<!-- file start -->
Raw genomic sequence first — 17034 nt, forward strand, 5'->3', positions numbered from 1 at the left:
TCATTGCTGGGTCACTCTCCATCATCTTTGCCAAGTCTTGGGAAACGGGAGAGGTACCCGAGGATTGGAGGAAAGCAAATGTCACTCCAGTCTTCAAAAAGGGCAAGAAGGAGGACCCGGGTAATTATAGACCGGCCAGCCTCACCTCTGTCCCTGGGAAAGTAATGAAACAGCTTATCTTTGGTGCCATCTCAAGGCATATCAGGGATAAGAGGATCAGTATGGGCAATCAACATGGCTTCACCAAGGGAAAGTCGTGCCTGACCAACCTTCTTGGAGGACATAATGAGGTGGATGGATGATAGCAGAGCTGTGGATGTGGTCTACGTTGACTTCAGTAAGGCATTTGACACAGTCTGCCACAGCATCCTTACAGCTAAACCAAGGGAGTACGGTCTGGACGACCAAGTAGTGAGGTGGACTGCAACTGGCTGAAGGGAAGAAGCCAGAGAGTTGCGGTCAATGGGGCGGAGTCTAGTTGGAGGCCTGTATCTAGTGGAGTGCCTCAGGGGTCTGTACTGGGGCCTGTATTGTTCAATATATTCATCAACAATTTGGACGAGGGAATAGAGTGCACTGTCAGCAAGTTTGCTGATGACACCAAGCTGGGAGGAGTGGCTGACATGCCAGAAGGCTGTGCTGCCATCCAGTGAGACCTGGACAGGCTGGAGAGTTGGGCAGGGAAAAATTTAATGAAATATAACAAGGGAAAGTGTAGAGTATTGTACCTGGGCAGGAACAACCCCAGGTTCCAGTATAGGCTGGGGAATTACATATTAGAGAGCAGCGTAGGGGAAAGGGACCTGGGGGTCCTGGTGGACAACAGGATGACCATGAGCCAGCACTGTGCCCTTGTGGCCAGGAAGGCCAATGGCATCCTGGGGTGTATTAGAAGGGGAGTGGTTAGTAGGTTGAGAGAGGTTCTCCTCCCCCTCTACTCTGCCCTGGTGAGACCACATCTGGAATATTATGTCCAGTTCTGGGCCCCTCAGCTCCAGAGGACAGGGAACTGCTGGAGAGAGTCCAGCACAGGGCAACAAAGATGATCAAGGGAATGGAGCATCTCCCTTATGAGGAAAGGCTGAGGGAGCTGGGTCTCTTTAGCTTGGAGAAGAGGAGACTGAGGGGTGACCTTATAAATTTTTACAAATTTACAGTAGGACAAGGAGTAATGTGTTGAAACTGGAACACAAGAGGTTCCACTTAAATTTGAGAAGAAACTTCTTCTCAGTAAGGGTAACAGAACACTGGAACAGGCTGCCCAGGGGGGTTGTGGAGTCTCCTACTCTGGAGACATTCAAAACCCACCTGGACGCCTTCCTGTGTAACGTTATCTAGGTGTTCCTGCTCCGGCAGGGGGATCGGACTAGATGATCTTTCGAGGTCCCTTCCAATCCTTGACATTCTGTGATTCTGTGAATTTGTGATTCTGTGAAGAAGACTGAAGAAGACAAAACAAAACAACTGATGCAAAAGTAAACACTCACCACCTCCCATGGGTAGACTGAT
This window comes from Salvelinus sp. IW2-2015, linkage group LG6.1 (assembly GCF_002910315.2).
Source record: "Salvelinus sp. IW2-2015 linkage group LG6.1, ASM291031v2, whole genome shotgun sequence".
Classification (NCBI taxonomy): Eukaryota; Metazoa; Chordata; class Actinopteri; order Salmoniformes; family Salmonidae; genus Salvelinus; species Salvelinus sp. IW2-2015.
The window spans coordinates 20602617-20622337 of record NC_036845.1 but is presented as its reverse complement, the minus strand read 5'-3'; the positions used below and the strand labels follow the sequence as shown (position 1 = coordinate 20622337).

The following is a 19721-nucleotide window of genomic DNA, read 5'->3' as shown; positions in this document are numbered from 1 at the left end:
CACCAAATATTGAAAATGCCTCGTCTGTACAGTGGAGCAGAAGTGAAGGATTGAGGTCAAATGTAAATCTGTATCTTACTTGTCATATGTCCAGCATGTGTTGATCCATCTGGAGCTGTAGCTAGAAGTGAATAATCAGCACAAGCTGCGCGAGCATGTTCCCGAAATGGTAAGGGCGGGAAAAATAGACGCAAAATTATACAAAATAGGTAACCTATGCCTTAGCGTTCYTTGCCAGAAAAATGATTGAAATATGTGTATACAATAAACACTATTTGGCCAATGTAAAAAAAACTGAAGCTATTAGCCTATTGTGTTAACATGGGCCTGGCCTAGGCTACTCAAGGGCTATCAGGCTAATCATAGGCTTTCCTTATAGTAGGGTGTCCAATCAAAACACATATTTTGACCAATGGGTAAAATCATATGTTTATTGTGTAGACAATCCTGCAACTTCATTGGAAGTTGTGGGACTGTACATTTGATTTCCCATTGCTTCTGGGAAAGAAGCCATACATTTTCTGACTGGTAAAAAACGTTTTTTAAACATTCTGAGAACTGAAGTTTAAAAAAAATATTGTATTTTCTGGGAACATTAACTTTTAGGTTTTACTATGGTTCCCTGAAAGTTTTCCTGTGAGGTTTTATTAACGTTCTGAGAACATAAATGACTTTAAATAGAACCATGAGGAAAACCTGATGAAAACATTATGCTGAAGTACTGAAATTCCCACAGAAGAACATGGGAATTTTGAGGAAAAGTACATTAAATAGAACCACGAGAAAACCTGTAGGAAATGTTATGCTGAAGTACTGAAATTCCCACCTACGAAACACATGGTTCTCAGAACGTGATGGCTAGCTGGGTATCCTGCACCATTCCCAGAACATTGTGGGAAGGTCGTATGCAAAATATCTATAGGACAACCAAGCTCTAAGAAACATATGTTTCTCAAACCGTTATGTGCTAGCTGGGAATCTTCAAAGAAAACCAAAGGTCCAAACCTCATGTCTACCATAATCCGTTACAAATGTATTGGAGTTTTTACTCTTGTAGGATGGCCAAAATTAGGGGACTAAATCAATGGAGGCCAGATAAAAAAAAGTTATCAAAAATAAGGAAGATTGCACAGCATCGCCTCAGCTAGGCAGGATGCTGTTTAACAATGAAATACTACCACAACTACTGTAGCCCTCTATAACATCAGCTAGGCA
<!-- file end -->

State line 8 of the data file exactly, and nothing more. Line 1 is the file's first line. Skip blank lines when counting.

CACCAAATATTGAAAATGCCTCGTCTGTACAGTGGAGCAGAAGTGAAGGATTGAGGTCAAATGTAAATCTGTATCTTACTTGTCATATGTCCAGCATGTGTTGATCCATCTGGAGCTGTAGCTAGAAGTGAATAATCAGCACAAGCTGCGCGAGCATGTTCCCGAAATGGTAAGGGCGGGAAAAATAGACGCAAAATTATACAAAATAGGTAACCTATGCCTTAGCGTTCYTTGCCAGAAAAATGATTGAAATATGTGTATACAATAAACACTATTTGGCCAATGTAAAAAAAACTGAAGCTATTAGCCTATTGTGTTAACATGGGCCTGGCCTAGGCTACTCAAGGGCTATCAGGCTAATCATAGGCTTTCCTTATAGTAGGGTGTCCAATCAAAACACATATTTTGACCAATGGGTAAAATCATATGTTTATTGTGTAGACAATCCTGCAACTTCATTGGAAGTTGTGGGACTGTACATTTGATTTCCCATTGCTTCTGGGAAAGAAGCCATACATTTTCTGACTGGTAAAAAACGTTTTTTAAACATTCTGAGAACTGAAGTTTAAAAAAAATATTGTATTTTCTGGGAACATTAACTTTTAGGTTTTACTATGGTTCCCTGAAAGTTTTCCTGTGAGGTTTTATTAACGTTCTGAGAACATAAATGACTTTAAATAGAACCATGAGGAAAACCTGATGAAAACATTATGCTGAAGTACTGAAATTCCCACAGAAGAACATGGGAATTTTGAGGAAAAGTACATTAAATAGAACCACGAGAAAACCTGTAGGAAATGTTATGCTGAAGTACTGAAATTCCCACCTACGAAACACATGGTTCTCAGAACGTGATGGCTAGCTGGGTATCCTGCACCATTCCCAGAACATTGTGGGAAGGTCGTATGCAAAATATCTATAGGACAACCAAGCTCTAAGAAACATATGTTTCTCAAACCGTTATGTGCTAGCTGGGAATCTTCAAAGAAAACCAAAGGTCCAAACCTCATGTCTACCATAATCCGTTACAAATGTATTGGAGTTTTTACTCTTGTAGGATGGCCAAAATTAGGGGACTAAATCAATGGAGGCCAGATAAAAAAAAGTTATCAAAAATAAGGAAGATTGCACAGCATCGCCTCAGCTAGGCAGGATGCTGTTTAACAATGAAATACTACCACAACTACTGTAGCCCTCTATAACATCAGCTAGGCA